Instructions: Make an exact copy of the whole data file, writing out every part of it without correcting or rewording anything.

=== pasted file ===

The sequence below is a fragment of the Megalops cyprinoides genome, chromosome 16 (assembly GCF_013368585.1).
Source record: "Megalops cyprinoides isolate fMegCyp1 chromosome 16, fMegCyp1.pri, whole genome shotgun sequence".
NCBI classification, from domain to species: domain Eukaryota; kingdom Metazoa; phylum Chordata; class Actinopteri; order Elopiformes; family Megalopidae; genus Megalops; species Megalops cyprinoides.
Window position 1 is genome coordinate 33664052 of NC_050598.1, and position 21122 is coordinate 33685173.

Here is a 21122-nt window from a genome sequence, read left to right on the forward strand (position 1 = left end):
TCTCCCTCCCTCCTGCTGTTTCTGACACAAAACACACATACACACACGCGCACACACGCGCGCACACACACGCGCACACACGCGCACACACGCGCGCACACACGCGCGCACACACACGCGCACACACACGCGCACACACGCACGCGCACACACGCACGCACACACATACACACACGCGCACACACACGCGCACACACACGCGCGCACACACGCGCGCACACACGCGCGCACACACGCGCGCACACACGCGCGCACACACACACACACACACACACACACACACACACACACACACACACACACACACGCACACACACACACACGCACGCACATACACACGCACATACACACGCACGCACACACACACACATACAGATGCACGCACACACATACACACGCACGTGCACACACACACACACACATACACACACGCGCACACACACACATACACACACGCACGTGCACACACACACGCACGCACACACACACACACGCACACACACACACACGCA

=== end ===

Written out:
The sequence below is a fragment of the Megalops cyprinoides genome, chromosome 16 (assembly GCF_013368585.1).
Source record: "Megalops cyprinoides isolate fMegCyp1 chromosome 16, fMegCyp1.pri, whole genome shotgun sequence".
NCBI classification, from domain to species: domain Eukaryota; kingdom Metazoa; phylum Chordata; class Actinopteri; order Elopiformes; family Megalopidae; genus Megalops; species Megalops cyprinoides.
Window position 1 is genome coordinate 33664052 of NC_050598.1, and position 21122 is coordinate 33685173.

Here is a 21122-nt window from a genome sequence, read left to right on the forward strand (position 1 = left end):
TCTCCCTCCCTCCTGCTGTTTCTGACACAAAACACACATACACACACGCGCACACACGCGCGCACACACACGCGCACACACGCGCACACACGCGCGCACACACGCGCGCACACACACGCGCACACACACGCGCACACACGCACGCGCACACACGCACGCACACACATACACACACGCGCACACACACGCGCACACACACGCGCGCACACACGCGCGCACACACGCGCGCACACACGCGCGCACACACGCGCGCACACACACACACACACACACACACACACACACACACACACACACACACACACACGCACACACACACACACGCACGCACATACACACGCACATACACACGCACGCACACACACACACATACAGATGCACGCACACACATACACACGCACGTGCACACACACACACACACATACACACACGCGCACACACACACATACACACACGCACGTGCACACACACACGCACGCACACACACACACACGCACACACACACACACGCA